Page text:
Truly, ours is the job of coexisting with innovators rather than forcing them out the door to find a home for their ideas.
The term “efficient code” can have a few different meanings. The many new features in ES6 can each be categorized as satisfying one or both of these definitions.
The first is: does it run efficiently? If I write code using the new ES6, does it run faster than code written in ES5 and earlier? Many of the features in ES6 are runtime optimizations. Many of these new features have been taken from other languages, where these optimizations were found and implemented.
The second is: can I write/maintain it more efficiently? I was unable to accurately attribute the following quote to any single author. However, consider the following:
If I had more time, I would have written a shorter letter.
T.S. Eliot / Blaise Pascal / John Locke / Ben Franklin / someone else?
In programming, the same is true. Most code could be reviewed and written with fewer lines.
The World Is Changing
In Innovation and Entrepreneurship (HarperBusiness), Peter Drucker said the following about management:
Management tends to believe that anything that has lasted for a fair amount of time must be normal and go on forever. Anything that contradicts what we have come to consider a law of nature is then rejected as unsound.
The opposite of this myth is known as “chronological snobbery”, and it can cause entirely different problems. By constantly discrediting past ideas due to having been thought up before we had our present knowledge, you rob yourself of the stability that comes with making a decision once and then sticking with it for a while. If decisions like which technology to use are being re-decided every few months, you may find that you have a chronological snob among you.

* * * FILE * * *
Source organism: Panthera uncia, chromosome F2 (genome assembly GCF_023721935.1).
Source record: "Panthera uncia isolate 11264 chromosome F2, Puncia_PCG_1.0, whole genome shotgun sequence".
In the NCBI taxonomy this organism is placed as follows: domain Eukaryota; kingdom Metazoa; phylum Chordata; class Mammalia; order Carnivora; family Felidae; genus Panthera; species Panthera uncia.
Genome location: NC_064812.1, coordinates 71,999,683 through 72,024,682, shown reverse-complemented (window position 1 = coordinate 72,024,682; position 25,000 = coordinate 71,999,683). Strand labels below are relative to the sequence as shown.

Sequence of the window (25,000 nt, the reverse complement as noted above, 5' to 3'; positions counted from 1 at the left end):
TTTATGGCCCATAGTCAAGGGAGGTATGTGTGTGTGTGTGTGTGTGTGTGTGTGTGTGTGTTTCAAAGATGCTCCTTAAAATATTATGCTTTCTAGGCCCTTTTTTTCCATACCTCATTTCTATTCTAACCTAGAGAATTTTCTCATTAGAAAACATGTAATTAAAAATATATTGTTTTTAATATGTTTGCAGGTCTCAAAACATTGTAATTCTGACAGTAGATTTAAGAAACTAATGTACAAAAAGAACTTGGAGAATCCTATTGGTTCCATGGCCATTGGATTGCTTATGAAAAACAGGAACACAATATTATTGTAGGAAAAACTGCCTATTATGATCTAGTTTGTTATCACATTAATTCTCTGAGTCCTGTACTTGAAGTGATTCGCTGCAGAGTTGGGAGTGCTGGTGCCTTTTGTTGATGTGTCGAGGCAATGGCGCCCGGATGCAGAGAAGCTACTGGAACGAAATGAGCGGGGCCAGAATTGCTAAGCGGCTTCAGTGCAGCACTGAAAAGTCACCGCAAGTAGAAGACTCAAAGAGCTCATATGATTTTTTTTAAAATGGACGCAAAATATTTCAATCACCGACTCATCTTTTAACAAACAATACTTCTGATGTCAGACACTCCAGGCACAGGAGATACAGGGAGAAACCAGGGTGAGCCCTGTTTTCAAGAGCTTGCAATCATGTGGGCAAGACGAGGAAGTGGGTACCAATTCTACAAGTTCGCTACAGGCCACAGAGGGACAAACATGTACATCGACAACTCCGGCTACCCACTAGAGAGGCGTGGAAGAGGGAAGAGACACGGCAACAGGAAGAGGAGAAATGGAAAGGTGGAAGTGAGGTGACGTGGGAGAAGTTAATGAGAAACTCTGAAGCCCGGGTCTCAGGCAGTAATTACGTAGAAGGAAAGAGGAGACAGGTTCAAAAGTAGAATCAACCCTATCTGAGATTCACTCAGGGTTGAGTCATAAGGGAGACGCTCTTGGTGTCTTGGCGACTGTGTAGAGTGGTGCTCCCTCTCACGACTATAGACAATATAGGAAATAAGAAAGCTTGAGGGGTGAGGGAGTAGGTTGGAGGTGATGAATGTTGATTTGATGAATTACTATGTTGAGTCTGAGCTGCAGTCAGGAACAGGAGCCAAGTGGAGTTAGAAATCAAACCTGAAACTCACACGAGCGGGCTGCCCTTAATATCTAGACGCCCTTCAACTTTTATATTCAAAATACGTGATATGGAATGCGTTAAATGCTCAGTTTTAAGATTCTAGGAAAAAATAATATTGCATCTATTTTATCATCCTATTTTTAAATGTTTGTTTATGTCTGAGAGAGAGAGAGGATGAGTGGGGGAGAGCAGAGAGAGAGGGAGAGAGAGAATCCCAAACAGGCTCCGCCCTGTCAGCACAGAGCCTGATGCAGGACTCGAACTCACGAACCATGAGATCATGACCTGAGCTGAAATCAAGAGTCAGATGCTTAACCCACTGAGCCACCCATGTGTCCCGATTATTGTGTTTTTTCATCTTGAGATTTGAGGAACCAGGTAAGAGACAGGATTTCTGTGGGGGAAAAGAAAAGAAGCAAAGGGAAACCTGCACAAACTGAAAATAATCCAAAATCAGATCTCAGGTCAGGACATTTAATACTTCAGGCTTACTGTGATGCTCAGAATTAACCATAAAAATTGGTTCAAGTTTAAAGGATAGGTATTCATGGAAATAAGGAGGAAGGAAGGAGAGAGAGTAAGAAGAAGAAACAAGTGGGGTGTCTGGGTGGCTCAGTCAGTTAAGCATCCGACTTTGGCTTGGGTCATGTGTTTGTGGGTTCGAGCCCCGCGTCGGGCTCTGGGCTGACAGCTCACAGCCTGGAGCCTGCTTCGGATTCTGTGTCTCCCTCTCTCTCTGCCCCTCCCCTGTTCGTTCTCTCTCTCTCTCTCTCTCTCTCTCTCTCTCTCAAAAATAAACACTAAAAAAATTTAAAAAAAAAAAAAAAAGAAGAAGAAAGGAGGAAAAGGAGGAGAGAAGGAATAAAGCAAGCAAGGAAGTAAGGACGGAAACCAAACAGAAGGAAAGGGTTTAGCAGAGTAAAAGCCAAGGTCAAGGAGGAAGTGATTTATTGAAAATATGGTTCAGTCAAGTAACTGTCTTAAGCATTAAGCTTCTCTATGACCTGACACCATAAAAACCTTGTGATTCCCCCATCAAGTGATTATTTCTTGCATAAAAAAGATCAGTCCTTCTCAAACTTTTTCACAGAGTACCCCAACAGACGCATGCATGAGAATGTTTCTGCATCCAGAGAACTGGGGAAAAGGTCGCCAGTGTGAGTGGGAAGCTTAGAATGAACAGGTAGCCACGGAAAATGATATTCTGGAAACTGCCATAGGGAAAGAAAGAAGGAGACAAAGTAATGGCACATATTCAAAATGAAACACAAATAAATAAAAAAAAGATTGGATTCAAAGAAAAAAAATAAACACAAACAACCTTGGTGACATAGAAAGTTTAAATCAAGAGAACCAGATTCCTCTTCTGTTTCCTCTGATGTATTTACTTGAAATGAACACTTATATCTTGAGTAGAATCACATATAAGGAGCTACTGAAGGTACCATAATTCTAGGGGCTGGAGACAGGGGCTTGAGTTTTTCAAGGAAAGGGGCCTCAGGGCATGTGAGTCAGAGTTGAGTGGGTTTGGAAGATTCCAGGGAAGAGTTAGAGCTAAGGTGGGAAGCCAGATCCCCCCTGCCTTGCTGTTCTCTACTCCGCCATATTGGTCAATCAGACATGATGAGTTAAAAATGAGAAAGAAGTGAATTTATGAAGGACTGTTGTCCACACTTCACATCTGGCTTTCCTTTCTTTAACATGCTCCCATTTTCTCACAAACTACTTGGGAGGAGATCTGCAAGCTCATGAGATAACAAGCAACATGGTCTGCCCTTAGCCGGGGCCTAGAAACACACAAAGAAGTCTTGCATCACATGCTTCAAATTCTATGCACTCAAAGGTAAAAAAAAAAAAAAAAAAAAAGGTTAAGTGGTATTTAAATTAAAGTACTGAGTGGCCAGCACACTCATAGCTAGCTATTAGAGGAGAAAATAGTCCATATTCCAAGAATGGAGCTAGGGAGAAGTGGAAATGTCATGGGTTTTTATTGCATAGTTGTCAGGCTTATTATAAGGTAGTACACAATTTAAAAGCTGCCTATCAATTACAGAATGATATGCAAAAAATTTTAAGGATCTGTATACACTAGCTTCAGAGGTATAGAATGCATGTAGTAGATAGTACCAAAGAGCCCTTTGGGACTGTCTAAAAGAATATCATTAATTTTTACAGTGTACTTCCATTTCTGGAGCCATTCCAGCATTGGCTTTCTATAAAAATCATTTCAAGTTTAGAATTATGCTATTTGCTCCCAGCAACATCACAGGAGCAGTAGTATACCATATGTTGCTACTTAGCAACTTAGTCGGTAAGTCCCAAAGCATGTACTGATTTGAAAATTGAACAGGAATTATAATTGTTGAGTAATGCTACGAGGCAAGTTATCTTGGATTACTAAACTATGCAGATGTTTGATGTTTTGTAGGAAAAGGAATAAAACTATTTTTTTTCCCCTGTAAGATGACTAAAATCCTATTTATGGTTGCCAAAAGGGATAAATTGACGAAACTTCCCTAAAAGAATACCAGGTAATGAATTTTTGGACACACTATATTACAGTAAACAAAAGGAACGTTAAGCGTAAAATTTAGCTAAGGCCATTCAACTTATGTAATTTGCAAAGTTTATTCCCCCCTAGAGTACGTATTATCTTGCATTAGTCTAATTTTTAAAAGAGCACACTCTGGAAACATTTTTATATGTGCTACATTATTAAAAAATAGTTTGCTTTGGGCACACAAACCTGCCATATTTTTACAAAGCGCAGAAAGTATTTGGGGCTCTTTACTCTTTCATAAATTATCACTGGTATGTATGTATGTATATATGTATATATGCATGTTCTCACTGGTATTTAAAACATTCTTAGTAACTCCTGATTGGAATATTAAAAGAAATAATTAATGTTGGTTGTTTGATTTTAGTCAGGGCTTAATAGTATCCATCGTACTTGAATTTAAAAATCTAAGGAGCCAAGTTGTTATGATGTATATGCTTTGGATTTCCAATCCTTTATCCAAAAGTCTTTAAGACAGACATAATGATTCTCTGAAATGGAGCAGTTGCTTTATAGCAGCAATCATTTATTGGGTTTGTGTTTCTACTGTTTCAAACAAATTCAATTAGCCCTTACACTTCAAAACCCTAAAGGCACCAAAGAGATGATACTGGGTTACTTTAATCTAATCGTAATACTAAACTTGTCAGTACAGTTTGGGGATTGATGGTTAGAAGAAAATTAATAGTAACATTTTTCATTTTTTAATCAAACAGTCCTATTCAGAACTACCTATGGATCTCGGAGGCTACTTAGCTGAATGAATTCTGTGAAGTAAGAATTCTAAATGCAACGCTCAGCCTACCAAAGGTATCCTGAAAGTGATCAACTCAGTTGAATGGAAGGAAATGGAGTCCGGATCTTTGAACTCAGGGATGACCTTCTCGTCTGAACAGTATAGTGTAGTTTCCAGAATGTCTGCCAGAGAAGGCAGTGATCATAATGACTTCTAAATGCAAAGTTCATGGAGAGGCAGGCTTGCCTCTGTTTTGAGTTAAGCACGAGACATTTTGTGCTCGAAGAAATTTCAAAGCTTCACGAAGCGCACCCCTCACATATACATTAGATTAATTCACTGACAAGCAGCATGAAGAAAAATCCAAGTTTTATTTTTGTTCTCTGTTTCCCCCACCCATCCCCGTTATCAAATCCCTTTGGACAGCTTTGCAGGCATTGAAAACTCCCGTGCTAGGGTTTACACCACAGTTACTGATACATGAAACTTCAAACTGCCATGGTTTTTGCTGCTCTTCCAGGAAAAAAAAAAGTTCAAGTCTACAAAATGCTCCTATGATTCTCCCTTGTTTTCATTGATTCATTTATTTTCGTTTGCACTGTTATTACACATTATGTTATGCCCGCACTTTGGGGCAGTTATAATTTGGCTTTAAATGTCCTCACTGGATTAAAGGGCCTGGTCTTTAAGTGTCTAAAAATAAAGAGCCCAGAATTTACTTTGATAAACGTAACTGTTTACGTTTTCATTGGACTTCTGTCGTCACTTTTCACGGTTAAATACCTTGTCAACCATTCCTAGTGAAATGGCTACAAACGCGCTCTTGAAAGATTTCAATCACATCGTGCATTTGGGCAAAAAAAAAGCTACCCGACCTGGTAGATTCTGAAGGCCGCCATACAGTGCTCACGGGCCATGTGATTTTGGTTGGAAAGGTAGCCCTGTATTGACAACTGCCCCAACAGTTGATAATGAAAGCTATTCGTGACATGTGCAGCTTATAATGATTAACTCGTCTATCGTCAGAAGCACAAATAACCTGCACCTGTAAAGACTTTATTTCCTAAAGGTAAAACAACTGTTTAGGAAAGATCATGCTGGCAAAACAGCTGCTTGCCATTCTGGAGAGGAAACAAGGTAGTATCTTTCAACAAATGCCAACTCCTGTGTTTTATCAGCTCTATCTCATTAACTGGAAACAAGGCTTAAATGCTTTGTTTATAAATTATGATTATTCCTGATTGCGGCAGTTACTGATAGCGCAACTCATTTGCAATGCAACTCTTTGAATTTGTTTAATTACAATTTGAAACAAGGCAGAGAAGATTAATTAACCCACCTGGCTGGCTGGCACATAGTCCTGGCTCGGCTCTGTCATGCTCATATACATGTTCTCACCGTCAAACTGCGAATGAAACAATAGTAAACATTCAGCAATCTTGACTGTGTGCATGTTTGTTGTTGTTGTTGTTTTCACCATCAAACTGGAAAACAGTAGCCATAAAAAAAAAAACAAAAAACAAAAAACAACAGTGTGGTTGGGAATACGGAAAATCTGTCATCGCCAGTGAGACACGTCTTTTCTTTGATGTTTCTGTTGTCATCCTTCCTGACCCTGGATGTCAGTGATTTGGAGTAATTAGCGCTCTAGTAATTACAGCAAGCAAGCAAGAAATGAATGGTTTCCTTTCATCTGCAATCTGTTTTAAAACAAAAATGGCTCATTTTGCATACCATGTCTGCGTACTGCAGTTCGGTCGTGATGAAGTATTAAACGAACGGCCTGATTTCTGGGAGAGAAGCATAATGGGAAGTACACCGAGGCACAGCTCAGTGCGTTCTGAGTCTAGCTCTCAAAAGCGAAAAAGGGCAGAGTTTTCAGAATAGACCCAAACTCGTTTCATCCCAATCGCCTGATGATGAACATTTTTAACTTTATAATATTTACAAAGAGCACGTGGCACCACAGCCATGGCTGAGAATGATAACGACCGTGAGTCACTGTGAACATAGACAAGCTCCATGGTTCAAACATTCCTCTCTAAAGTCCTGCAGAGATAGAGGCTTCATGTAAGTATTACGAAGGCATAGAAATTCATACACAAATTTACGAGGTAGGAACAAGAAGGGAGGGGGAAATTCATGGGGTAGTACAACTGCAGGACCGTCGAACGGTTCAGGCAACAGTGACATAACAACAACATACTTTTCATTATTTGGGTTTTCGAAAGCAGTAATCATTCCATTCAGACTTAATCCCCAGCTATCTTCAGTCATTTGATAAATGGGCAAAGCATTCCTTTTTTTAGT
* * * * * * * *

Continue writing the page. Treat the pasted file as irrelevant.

I once had a conversation about implementing a newer server architecture in our organization. I was told that “old technologies with six- to seven-year proven track records are what is needed in an enterprise arena.” Additionally, I was told that “these newer projects (that I was proposing) change version numbers on a daily basis.” The person saying this meant that these constant commits were a sign of instability, which scared him. To these two comments, I had two responses. The first was that IE7 is six to seven years old. Was my friend suggesting that we roll back all production to IE7 standards? He shook his head. Second, if I had to choose between an architecture that has dozens of commits per day versus two or three commits per year, I’d choose the more active platform. If the community around your architecture can’t manage to commit updates and fixes on a daily basis, then you are on a platform that doesn’t have any demonstrable longevity. Platforms with active communities that innovate are the platforms of tomorrow.
Some of the most beautiful parts of the Web would have been rejected if we all bought into this myth. We would still use XML instead of JSON, and SOAP instead of REST. Teams need to evaluate technologies on their merits. We need to trust in our ability to innovate now and refactor later on, where needed.